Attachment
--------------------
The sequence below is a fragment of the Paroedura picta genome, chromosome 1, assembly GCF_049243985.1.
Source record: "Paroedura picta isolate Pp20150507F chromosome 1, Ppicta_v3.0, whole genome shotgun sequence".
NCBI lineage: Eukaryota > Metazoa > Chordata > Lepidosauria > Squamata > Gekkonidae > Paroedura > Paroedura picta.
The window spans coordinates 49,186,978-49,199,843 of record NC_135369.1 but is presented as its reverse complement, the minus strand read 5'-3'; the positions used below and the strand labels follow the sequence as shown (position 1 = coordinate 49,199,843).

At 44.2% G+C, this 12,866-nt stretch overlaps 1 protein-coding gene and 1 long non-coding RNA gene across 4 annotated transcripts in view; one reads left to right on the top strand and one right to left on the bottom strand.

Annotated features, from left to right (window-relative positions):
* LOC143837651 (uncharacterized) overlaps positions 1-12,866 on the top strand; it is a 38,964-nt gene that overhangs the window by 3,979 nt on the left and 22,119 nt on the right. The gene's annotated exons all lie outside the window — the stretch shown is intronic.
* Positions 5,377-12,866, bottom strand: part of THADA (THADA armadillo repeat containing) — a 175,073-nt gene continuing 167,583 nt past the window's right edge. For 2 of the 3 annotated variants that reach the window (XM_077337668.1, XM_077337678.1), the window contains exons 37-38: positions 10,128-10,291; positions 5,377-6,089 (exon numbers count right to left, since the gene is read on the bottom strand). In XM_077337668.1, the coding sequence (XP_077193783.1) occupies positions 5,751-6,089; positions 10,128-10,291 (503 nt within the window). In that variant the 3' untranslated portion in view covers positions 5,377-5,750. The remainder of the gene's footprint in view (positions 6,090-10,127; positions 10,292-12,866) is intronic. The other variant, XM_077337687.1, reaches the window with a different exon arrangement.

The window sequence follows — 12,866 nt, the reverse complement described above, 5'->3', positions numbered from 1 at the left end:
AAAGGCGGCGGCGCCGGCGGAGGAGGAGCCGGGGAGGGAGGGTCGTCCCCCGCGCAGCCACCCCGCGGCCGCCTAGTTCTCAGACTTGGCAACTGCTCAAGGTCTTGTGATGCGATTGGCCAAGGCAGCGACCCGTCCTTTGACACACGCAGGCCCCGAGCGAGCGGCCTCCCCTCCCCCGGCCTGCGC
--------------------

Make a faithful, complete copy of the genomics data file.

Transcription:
The sequence below is a fragment of the Paroedura picta genome, chromosome 1, assembly GCF_049243985.1.
Source record: "Paroedura picta isolate Pp20150507F chromosome 1, Ppicta_v3.0, whole genome shotgun sequence".
NCBI lineage: Eukaryota > Metazoa > Chordata > Lepidosauria > Squamata > Gekkonidae > Paroedura > Paroedura picta.
The window spans coordinates 49,186,978-49,199,843 of record NC_135369.1 but is presented as its reverse complement, the minus strand read 5'-3'; the positions used below and the strand labels follow the sequence as shown (position 1 = coordinate 49,199,843).

At 44.2% G+C, this 12,866-nt stretch overlaps 1 protein-coding gene and 1 long non-coding RNA gene across 4 annotated transcripts in view; one reads left to right on the top strand and one right to left on the bottom strand.

Annotated features, from left to right (window-relative positions):
* LOC143837651 (uncharacterized) overlaps positions 1-12,866 on the top strand; it is a 38,964-nt gene that overhangs the window by 3,979 nt on the left and 22,119 nt on the right. The gene's annotated exons all lie outside the window — the stretch shown is intronic.
* Positions 5,377-12,866, bottom strand: part of THADA (THADA armadillo repeat containing) — a 175,073-nt gene continuing 167,583 nt past the window's right edge. For 2 of the 3 annotated variants that reach the window (XM_077337668.1, XM_077337678.1), the window contains exons 37-38: positions 10,128-10,291; positions 5,377-6,089 (exon numbers count right to left, since the gene is read on the bottom strand). In XM_077337668.1, the coding sequence (XP_077193783.1) occupies positions 5,751-6,089; positions 10,128-10,291 (503 nt within the window). In that variant the 3' untranslated portion in view covers positions 5,377-5,750. The remainder of the gene's footprint in view (positions 6,090-10,127; positions 10,292-12,866) is intronic. The other variant, XM_077337687.1, reaches the window with a different exon arrangement.

The window sequence follows — 12,866 nt, the reverse complement described above, 5'->3', positions numbered from 1 at the left end:
AAAGGCGGCGGCGCCGGCGGAGGAGGAGCCGGGGAGGGAGGGTCGTCCCCCGCGCAGCCACCCCGCGGCCGCCTAGTTCTCAGACTTGGCAACTGCTCAAGGTCTTGTGATGCGATTGGCCAAGGCAGCGACCCGTCCTTTGACACACGCAGGCCCCGAGCGAGCGGCCTCCCCTCCCCCGGCCTGCGC